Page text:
Dell’s sleek, carbon fiber-clad XPS 11 is a hybrid convertible laptop that attempts to marry the best of a powerful Ultrabook and a performance tablet in a slim package. Rather than start with a tablet and then add a keyboard dock like in Asus’ Transformer series, the Dell XPS 11‘s form factor is more conservative, bringing business-like aesthetics, the power and performance of Intel’s fourth generation Haswell processor, and the versatility of a tablet or a notebook form factor.
Processor: Intel Haswell Core i3 or i5
Graphics: Intel HD4200
OS: Windows 8.1
RAM: 4 GB
SSD Storage Capacity: 80 GB with i3 ($999), 128 GB with i5 ($1,199), 256 GB with i5 ($1,399)
Display: 11.6-inch touch-enabled QHD 2560 X 1440 LED screen
Battery: 40 WHr, 4-cell integrated
Dimensions: 11-15mm height X 300mm width X 201mm depth
Weight: 1.13 kg; 2.5 lbs
Though the Dell XPS 11 may resemble an extremely thin Ultrabook at first glance, especially with its wedge-shaped design, Dell told us that the XPS 11 was created as a tablet-first. In particular, Dell intends that users of the XPS 11 to use it primarily in tablet mode and fold out the keyboard, essentially turning it back into an Ultrabook or notebook form factor, when the need arises to type a lengthier email or a note. It’s definitely an interesting design decision, but given that Dell had opted to create thinner membrane keys for the keyboard rather than physical keys like on a standard laptop, it makes sense: weight and size is kept to a minimum while ensuring that the keyboard is always present and usable when needed.
Industrial Design: Stylishly Slim
When the XPS 11 is closed, it is completely encased in black carbon fiber. The wedge-shaped design where the rear is slightly thicker and the tapered front is slightly thinner reminds us a lot of the excellent XPS 13 Ultrabook, though the 11 is both slimmer and lighter. Yet despite being light, at least for an Ultrabook, the 2.5-pound XPS 11 feels extremely solid thanks to machined aluminum frame that surrounds both the display and the keyboard deck, adding rigidity and structural integrity to the sleek design.
When you open up the notebook, the hinge swivels a full 360 degrees in a design that resembles what Lenovo had been using with its Yoga series of convertibles and what HP did on the recently introduced X360 laptop.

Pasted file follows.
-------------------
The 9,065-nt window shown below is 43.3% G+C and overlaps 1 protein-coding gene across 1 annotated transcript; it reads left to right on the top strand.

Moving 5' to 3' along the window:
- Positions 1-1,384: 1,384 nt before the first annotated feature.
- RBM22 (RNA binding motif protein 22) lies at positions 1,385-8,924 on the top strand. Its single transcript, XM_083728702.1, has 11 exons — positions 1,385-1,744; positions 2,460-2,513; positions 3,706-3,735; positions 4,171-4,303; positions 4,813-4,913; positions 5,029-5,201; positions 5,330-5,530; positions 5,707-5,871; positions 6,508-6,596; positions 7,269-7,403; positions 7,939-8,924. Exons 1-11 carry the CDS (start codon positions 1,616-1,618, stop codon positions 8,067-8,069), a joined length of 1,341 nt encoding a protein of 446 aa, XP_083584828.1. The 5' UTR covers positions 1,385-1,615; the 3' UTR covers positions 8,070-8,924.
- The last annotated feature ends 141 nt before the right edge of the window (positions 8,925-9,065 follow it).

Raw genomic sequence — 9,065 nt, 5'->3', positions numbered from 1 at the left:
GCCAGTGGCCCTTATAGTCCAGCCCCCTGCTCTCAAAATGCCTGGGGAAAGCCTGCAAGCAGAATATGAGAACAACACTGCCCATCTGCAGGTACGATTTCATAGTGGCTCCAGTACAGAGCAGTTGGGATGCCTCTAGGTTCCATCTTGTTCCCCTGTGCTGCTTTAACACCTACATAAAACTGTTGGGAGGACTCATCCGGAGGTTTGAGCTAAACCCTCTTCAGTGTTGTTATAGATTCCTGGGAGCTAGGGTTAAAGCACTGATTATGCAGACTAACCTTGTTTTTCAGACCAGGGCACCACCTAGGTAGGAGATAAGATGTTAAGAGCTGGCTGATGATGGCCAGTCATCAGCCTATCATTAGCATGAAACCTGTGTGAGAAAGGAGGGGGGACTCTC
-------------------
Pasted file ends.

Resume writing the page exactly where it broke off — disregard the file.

This means that you can use the XPS 11 as an Ultrabook when you open up the lid like you would a laptop, flip the screen back and stand it up in presentation mode, or rotate and stand it up like a tent card, and then you can also rotate the screen fully back and transform the XPS 11 into a tablet.
As an Ultrabook, the XPS 11’s 2.5 pounds of mass are actually on the lighter side of things, though as a tablet the device is a little heavier than we’d like. It’s actually 0.5 pounds heavier than Microsoft’s hefty Surface Pro 2 making the XPS 11 2.5 times the weight of Apple’s iPad Air tablet. Despite those numbers, in use, the XPS 11 tablet doesn’t feel bad–the weight distribution was even and the slim form factor made the device feel lighter than it actually is.
The most unique thing about the XPS 11 is its keyboard when used as a laptop. Rather than having physical keys like on a traditional laptop, Dell opted to go with a membrane-style keyboard that’s more reminiscent of Microsoft’s Touch Cover 2 for the Surface line. The keys don’t move in and you’d tap on the keys like you would typing on a virtual software keyboard on an iPad. This low profile design allows the XPS 11 to be slim, and it’s a nice trade-off if you’re a tablet-first user.
The upside to the keyboard is that the keys are backlit, making it much easier to type in the dark, especially if you’re trying to input passwords. The keys sit flush with the keyboard deck and the whole deck is covered in a nice matte soft-touch finish. Separating each key on the keyboard deck are lines of glossy piano black plastic.
The bottom of the XPS 11 is just as elegant as the top. Encased in carbon fiber and coated with a soft touch finish, the bottom feels good on the lap and doesn’t slide off your pants when you’re using the XPS 11 as a laptop. Additionally, Dell kept the design sleek by placing all the stickers required of a Windows machine in a compartment on the bottom of the laptop.
Just to the bottom of the keyboard is a glass button-less trackpad–you’ll push in on the entire trackpad to click. The trackpad itself is comfortable to use and roomy enough so that gestures will work if you don’t want to reach and use the touchscreen.
The XPS 11 is relatively light on ports. The tablet comes with stereo speakers, one housed on each side of the device. On the left hand side, you’ll find a USB 3.0 port, HDMI port, headphone jack, and volume buttons. On the right, you’ll locate the Kensington lock port, a second USB port, and an SD card reader. The power button, interestingly, has been located in the front. Though the placement of this important button seems odd, it makes sense as you can have easy access to the power button whether you’re in laptop or tablet mode.
As a tablet, the Dell XPS 11 really shines. Sporting a QHD resolution on its bright 11.6-inch display, images and videos displayed rich and bright colors while text looks crisp and sharp. Though Google’s Chromebook Pixel and Samsung’s premium Galaxy Note Pro and Galaxy Tab Pro tablets sport similar resolutions, systems with QHD screens are still more rare in the Windows ecosystem.
The XPS 11’s touchscreen display is bright and vivid. In use, the display is brighter than many other notebooks in this class and the display is easily readable outdoors under sunlight.
Keyboard and Trackpad: Mediocre
The XPS 11 may look like an offspring of the Microsoft Surface with Type Cover mated with a Lenovo IdeaPad Yoga, and there’s good reason for that. With a backlit membrane keyboard, the keyboard deck does look like the Surface’s Type Cover 2. Eschewing traditional keyboard keys from the Lenovo-styled unit, the membrane keys work better in tablet mode for the XPS 11. Like the Yoga, Dell’s tablet-first hybrid will deactivate the keyboard when you fold it back to hold it in tablet mode; this way your hands won’t activate any commands or type characters accidentally.